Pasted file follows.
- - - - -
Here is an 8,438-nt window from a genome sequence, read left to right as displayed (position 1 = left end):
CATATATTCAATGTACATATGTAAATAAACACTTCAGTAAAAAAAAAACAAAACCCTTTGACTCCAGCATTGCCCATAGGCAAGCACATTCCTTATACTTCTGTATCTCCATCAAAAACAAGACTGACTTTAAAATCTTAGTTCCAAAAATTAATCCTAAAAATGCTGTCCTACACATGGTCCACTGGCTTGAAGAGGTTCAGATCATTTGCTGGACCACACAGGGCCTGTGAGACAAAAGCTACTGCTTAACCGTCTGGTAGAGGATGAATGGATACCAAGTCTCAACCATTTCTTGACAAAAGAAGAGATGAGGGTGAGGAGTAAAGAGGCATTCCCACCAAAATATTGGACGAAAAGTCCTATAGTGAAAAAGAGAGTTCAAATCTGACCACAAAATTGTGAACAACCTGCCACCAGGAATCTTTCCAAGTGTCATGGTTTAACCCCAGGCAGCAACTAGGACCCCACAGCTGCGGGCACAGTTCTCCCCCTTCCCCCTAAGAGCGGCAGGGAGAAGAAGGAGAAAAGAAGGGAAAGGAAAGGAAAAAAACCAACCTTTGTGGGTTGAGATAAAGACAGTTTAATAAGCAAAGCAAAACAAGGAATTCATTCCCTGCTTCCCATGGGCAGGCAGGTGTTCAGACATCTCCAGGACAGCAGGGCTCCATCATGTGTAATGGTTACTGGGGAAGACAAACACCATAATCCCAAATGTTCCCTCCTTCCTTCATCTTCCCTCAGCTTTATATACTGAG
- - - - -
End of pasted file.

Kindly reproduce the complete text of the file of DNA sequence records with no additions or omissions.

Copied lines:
Here is an 8,438-nt window from a genome sequence, read left to right as displayed (position 1 = left end):
CATATATTCAATGTACATATGTAAATAAACACTTCAGTAAAAAAAAAACAAAACCCTTTGACTCCAGCATTGCCCATAGGCAAGCACATTCCTTATACTTCTGTATCTCCATCAAAAACAAGACTGACTTTAAAATCTTAGTTCCAAAAATTAATCCTAAAAATGCTGTCCTACACATGGTCCACTGGCTTGAAGAGGTTCAGATCATTTGCTGGACCACACAGGGCCTGTGAGACAAAAGCTACTGCTTAACCGTCTGGTAGAGGATGAATGGATACCAAGTCTCAACCATTTCTTGACAAAAGAAGAGATGAGGGTGAGGAGTAAAGAGGCATTCCCACCAAAATATTGGACGAAAAGTCCTATAGTGAAAAAGAGAGTTCAAATCTGACCACAAAATTGTGAACAACCTGCCACCAGGAATCTTTCCAAGTGTCATGGTTTAACCCCAGGCAGCAACTAGGACCCCACAGCTGCGGGCACAGTTCTCCCCCTTCCCCCTAAGAGCGGCAGGGAGAAGAAGGAGAAAAGAAGGGAAAGGAAAGGAAAAAAACCAACCTTTGTGGGTTGAGATAAAGACAGTTTAATAAGCAAAGCAAAACAAGGAATTCATTCCCTGCTTCCCATGGGCAGGCAGGTGTTCAGACATCTCCAGGACAGCAGGGCTCCATCATGTGTAATGGTTACTGGGGAAGACAAACACCATAATCCCAAATGTTCCCTCCTTCCTTCATCTTCCCTCAGCTTTATATACTGAG